Monthly Archives: March 2001
While I’m waiting for the car service to show up to take me to SFO so I can fly to Haifa (and then on to Hursley and Paris), a few timely or amusing links:
PowerPoint version of the Gettysburg Address [courtesy David Bratman via Rich McAllister]
- Some ideas for a couple of days in Paris, from today’s Murky Nooz
More later from some airport, perhaps….
A preview of the next recession
Much to my surprise, checking in for the flight to Tel Aviv was as quick as checking in for any other international flight — the other times I’ve flown to Israel, I’ve had to hand-carry our checked luggage to the super X-Ray machine before they’d take it — but in both cases, I was changing airlines in London from American to British. This time, the trip is all on TWA, and I guess they handle Tel Aviv luggage often enough that they know how to do it without making me do the schlepping.
Since I had plenty of time to kill before my flight, I decided to circumnavigate the airport and look at the art exhibits. SFO runs a very active museum program, and the exhibits are often very interesting; today, I enjoyed the exhibit of police headgear through the years and around the world and the exhibit of strange collectibles (swizzle sticks, Elvis memorabilia, anything with “Bluebird” on it, to name but three) and interviews with the collectors. Unfortunately, they were in the process of changing over a couple of the exhibits, but it was definitely better than sitting around for an extra hour.
My route took me through the Central Terminal, which was the International Terminal until late last year. Now, it looks like this:
I hope it’s not a preview of things to come if we slip into recession — my driver was telling me that the car service’s business has definitely fallen off in the past few months.
Now, onward to JFK and TLV!
We’re just back from Torah study and Shabbat Minyan services, waiting for the kids to arrive for Jeffrey’s belated birthday party.
At Torah study, we finished discussing Parashat Noach (Genesis 6:9-11:32), spending most of the time on the story of the Tower of Babel. We were talking about the somewhat interesting order of events in chapter 11, verses 3 and 4:
They said to one another, “Come, let us make bricks and burn them hard….Come, let us build a city, and a tower with its top in the sky….”
where first, they make the bricks and only then decide what to do with them. And it occurred to me that this was very much like the VC frenzy of the last couple of years:
They said to one another, “Come, let us gather venture capital…come, let us build a company, and a business plan with its top in the sky….”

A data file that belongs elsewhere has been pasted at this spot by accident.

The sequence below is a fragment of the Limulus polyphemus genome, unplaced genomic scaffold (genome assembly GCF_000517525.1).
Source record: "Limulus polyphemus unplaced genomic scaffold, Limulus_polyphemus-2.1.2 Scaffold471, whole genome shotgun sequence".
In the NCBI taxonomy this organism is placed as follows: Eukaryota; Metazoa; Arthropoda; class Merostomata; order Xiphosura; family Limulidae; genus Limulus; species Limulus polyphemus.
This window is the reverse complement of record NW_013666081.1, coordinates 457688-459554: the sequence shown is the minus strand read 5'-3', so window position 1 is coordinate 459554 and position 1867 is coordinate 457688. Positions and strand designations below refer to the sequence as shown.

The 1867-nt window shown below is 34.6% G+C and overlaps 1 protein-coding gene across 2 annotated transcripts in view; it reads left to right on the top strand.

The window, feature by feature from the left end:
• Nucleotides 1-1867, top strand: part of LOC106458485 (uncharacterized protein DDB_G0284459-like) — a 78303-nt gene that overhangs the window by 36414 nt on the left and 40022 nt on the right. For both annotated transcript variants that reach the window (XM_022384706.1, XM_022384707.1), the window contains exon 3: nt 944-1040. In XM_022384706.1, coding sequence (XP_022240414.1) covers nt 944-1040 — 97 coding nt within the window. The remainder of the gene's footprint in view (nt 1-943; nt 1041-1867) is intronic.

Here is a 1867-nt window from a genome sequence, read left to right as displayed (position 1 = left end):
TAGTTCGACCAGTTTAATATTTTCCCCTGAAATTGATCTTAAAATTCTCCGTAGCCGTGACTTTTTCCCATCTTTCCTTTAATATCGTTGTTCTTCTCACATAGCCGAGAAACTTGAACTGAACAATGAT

where the funding seemed to come first, and only then a decision about what to do. But this time, instead of burning the bricks hard, it was the investors and employees who got burned.
At services, of course, we heard the regular weekly portion, Ki Tisa, and the accompanying Haftarah (I Kings, 18:1-39). The major action in the Haftarah takes place atop Mount Carmel — and, if all goes well, that’s where I’ll be in less than 48 hours (Haifa, to be more contemporary). It’s a small world sometimes!
Last night, we went to the parents’ orientation for the middle school Jeffrey will be attending next year (already? Yipes!). The principal, assistant principal, counselor, and a few teachers were there to present, along with more parents than could fit into the library (Jeffrey’s class is a big one).
In general, we came away pretty happy; they seem to have a good program going for assimilating the incoming 6th graders; they make extensive use of the rising 8th graders as mentors and supports, and from what I heard, the program works well.
There were, of course, questions from parents about safety at school — I was taken aback when one parent asked “Do you have lockdown drills?” (The answer, by the way, was “no”; they concentrate on earthquake, fire, and evacuation drills.) But I think the staff is on the ball in this area, too.
Next month, the school has their annual carnival, and rising 6th graders are cordially invited. Then they have an official visit with their 5th-grade classes in May; Jeffrey’s mentor should call him during the summer, and then orientation is the Wednesday before school opens — so much for travelling the last week of the summer!
And, just to add to the fun, the school is going to be torn down and rebuilt over the next two years; by the time Jeffrey’s in 8th grade, it should be quite a nice place. In the meantime, the good news is that the portable classrooms will have air conditioning.
Today started awfully early — 2am, roughly, when the phone rang. I knew immediately that it was a crank caller, but I wasn’t awake enough to realize that I knew it, and kept talking to the guy for a minute or two until the glucose level in my brain reached a high enough level for me to figure out that the right response was to hang up the phone. I think I hung it up while I was in the middle of saying something, but I don’t really remember.
Of course, after waking up enough to deal with the caller, it took me a while to fall back to sleep, but I eventually did, and the alarm came as a shock, as usual. I much prefer days when I can wake up on my own schedule, but those are few and far between.
I’m running out of room in my home office, so I’ve been going through some of the piles of paper, trying to get rid of stuff which I don’t need. This morning, I unearthed the score report from the test I took to become an OS/2 Certified Engineer — I took advantage of the opportunity to take the test for free at a Comdex many years ago, or I probably never would have bothered. As it was, I’ve never used the certification (I’m not sure I’ve ever mentioned it to anyone until writing this entry, in fact), so I guess I can probably get rid of the score report, even though it is prominently stamped “Save this report!”. Wonder where my certificate is….
Today, I got a nice note from Helen Casserly at Artabunga thanking me for the mention and for the traffic I’d sent her way — glad to be of service, Helen!
But then I was wondering why I had so much traffic lately, and discovered that my tale of my day at ACM1 had been
Scobelized. Thanks, Robert!
I spent most of today at the San Jose Convention Center, attending the
Cyberspace Exhibition. I’ve been to many trade shows at the
Convention Center — but this wasn’t just another trade show.
Oh, sure, Microsoft had a huge booth, showing all sorts of whizzy
software that’s not ready for primetime (and no, I’m not making a snide
reference to any version of Windows or Office, past, present, or future
— not this time, anyway). And IBM was there too, showing various
research projects like
Blue Eyes and